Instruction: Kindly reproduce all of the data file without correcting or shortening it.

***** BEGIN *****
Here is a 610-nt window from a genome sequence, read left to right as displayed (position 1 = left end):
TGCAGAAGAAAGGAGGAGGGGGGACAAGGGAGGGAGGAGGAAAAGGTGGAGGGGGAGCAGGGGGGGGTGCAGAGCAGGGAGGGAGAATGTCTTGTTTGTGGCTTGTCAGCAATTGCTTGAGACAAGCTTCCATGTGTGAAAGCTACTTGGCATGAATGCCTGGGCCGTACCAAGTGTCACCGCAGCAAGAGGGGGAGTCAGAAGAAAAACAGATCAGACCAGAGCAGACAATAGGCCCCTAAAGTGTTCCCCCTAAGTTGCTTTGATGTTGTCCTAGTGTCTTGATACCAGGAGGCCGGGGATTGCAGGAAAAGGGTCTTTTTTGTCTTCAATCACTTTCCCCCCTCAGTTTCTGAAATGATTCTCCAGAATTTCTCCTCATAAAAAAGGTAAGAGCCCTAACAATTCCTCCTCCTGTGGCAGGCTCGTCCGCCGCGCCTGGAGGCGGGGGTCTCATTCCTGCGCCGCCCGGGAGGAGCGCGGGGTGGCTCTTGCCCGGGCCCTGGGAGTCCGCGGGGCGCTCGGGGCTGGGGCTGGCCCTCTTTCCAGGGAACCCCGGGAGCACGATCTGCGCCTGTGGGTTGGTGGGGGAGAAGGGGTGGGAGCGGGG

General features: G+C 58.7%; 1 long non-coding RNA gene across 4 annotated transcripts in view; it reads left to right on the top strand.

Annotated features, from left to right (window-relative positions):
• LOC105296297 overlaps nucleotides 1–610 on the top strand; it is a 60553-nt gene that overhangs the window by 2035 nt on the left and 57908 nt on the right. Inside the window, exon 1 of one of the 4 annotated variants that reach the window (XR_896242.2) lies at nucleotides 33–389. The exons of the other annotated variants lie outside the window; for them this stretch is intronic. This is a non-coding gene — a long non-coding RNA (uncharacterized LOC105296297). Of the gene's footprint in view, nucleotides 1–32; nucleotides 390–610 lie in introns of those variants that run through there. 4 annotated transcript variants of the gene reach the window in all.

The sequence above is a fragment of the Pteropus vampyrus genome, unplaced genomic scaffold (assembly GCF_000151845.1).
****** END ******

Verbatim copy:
Here is a 610-nt window from a genome sequence, read left to right as displayed (position 1 = left end):
TGCAGAAGAAAGGAGGAGGGGGGACAAGGGAGGGAGGAGGAAAAGGTGGAGGGGGAGCAGGGGGGGGTGCAGAGCAGGGAGGGAGAATGTCTTGTTTGTGGCTTGTCAGCAATTGCTTGAGACAAGCTTCCATGTGTGAAAGCTACTTGGCATGAATGCCTGGGCCGTACCAAGTGTCACCGCAGCAAGAGGGGGAGTCAGAAGAAAAACAGATCAGACCAGAGCAGACAATAGGCCCCTAAAGTGTTCCCCCTAAGTTGCTTTGATGTTGTCCTAGTGTCTTGATACCAGGAGGCCGGGGATTGCAGGAAAAGGGTCTTTTTTGTCTTCAATCACTTTCCCCCCTCAGTTTCTGAAATGATTCTCCAGAATTTCTCCTCATAAAAAAGGTAAGAGCCCTAACAATTCCTCCTCCTGTGGCAGGCTCGTCCGCCGCGCCTGGAGGCGGGGGTCTCATTCCTGCGCCGCCCGGGAGGAGCGCGGGGTGGCTCTTGCCCGGGCCCTGGGAGTCCGCGGGGCGCTCGGGGCTGGGGCTGGCCCTCTTTCCAGGGAACCCCGGGAGCACGATCTGCGCCTGTGGGTTGGTGGGGGAGAAGGGGTGGGAGCGGGG

General features: G+C 58.7%; 1 long non-coding RNA gene across 4 annotated transcripts in view; it reads left to right on the top strand.

Annotated features, from left to right (window-relative positions):
• LOC105296297 overlaps nucleotides 1–610 on the top strand; it is a 60553-nt gene that overhangs the window by 2035 nt on the left and 57908 nt on the right. Inside the window, exon 1 of one of the 4 annotated variants that reach the window (XR_896242.2) lies at nucleotides 33–389. The exons of the other annotated variants lie outside the window; for them this stretch is intronic. This is a non-coding gene — a long non-coding RNA (uncharacterized LOC105296297). Of the gene's footprint in view, nucleotides 1–32; nucleotides 390–610 lie in introns of those variants that run through there. 4 annotated transcript variants of the gene reach the window in all.

The sequence above is a fragment of the Pteropus vampyrus genome, unplaced genomic scaffold (assembly GCF_000151845.1).